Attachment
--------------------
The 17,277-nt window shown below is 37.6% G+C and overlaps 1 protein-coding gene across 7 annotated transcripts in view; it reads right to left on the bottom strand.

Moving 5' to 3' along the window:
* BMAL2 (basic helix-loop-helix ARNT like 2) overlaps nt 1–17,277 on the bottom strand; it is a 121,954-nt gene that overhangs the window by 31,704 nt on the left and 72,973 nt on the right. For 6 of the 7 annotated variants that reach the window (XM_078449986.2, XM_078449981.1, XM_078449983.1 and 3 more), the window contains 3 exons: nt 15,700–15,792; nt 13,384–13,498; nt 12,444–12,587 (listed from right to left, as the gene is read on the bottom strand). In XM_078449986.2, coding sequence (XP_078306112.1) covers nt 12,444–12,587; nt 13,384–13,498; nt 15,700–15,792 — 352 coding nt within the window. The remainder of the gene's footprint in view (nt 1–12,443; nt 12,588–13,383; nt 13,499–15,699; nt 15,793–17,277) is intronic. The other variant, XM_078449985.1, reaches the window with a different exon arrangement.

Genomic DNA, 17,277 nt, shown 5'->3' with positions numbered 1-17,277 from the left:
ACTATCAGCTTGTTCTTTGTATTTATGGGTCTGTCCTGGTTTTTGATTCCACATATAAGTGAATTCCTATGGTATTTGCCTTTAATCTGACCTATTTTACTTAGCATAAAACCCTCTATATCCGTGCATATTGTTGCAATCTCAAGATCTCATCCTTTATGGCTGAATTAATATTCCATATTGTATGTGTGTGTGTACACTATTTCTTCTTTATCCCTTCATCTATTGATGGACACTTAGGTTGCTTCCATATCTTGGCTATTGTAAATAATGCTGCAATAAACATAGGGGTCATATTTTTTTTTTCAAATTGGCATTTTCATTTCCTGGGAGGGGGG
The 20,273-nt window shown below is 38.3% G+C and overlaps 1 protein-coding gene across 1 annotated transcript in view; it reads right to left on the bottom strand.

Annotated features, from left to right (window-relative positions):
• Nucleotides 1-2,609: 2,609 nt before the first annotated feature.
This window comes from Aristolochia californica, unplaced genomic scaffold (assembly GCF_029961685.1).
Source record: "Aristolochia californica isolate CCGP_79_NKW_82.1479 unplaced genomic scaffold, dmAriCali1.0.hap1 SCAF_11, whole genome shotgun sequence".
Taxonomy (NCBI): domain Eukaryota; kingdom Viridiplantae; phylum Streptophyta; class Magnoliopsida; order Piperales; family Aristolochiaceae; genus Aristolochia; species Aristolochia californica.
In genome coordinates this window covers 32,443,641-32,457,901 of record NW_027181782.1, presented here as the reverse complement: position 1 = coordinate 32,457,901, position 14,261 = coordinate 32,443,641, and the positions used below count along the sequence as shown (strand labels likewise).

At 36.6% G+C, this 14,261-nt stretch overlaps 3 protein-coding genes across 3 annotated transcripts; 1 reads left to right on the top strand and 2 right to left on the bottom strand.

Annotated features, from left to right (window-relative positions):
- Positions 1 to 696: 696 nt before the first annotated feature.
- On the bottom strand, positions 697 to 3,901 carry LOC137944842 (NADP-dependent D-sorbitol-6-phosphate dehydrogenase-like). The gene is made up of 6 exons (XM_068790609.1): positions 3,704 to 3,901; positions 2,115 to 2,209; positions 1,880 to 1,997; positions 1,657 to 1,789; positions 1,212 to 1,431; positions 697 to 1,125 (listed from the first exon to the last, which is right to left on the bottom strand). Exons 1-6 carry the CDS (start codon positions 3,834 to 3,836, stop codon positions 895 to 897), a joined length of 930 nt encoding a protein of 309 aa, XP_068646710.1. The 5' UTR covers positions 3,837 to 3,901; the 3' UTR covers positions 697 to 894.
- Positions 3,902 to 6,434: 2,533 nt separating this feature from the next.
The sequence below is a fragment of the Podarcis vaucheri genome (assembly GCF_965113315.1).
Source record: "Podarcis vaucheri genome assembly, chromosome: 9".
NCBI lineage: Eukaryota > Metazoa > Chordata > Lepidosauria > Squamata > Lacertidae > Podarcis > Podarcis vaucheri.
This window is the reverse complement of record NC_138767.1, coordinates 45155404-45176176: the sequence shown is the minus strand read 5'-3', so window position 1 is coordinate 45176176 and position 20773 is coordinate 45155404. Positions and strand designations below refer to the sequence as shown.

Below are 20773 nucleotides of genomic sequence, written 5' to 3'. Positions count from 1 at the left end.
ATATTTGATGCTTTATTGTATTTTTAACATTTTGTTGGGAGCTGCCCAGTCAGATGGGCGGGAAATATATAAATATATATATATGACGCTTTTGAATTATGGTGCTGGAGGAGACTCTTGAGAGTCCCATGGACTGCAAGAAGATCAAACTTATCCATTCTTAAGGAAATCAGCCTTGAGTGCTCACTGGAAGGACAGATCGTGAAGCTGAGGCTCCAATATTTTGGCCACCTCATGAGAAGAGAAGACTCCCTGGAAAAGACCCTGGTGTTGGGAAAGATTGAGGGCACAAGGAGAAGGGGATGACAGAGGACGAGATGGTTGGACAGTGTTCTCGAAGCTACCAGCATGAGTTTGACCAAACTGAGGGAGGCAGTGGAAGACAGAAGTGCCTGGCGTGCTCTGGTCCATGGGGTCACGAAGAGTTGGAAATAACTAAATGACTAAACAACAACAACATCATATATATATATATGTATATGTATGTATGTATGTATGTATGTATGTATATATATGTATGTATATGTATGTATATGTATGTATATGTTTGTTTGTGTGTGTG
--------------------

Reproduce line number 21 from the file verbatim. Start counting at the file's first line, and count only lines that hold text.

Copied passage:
This window is the reverse complement of record NC_138767.1, coordinates 45155404-45176176: the sequence shown is the minus strand read 5'-3', so window position 1 is coordinate 45176176 and position 20773 is coordinate 45155404. Positions and strand designations below refer to the sequence as shown.